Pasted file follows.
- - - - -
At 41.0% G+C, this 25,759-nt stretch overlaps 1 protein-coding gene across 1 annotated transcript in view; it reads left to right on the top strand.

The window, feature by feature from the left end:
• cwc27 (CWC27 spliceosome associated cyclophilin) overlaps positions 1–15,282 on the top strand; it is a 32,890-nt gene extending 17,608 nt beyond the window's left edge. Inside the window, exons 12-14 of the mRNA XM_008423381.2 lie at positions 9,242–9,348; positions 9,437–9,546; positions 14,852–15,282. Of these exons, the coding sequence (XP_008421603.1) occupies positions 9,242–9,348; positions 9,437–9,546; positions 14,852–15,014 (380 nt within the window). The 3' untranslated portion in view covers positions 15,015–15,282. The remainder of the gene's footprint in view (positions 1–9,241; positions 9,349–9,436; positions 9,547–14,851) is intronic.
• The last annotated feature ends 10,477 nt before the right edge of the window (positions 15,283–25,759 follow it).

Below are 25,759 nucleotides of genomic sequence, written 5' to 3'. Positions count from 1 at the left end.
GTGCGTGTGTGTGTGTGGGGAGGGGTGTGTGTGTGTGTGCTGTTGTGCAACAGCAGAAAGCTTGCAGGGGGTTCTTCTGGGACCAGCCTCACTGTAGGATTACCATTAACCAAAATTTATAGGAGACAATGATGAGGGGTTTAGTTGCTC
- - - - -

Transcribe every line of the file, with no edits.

At 41.0% G+C, this 25,759-nt stretch overlaps 1 protein-coding gene across 1 annotated transcript in view; it reads left to right on the top strand.

The window, feature by feature from the left end:
• cwc27 (CWC27 spliceosome associated cyclophilin) overlaps positions 1–15,282 on the top strand; it is a 32,890-nt gene extending 17,608 nt beyond the window's left edge. Inside the window, exons 12-14 of the mRNA XM_008423381.2 lie at positions 9,242–9,348; positions 9,437–9,546; positions 14,852–15,282. Of these exons, the coding sequence (XP_008421603.1) occupies positions 9,242–9,348; positions 9,437–9,546; positions 14,852–15,014 (380 nt within the window). The 3' untranslated portion in view covers positions 15,015–15,282. The remainder of the gene's footprint in view (positions 1–9,241; positions 9,349–9,436; positions 9,547–14,851) is intronic.
• The last annotated feature ends 10,477 nt before the right edge of the window (positions 15,283–25,759 follow it).

Below are 25,759 nucleotides of genomic sequence, written 5' to 3'. Positions count from 1 at the left end.
GTGCGTGTGTGTGTGTGGGGAGGGGTGTGTGTGTGTGTGCTGTTGTGCAACAGCAGAAAGCTTGCAGGGGGTTCTTCTGGGACCAGCCTCACTGTAGGATTACCATTAACCAAAATTTATAGGAGACAATGATGAGGGGTTTAGTTGCTC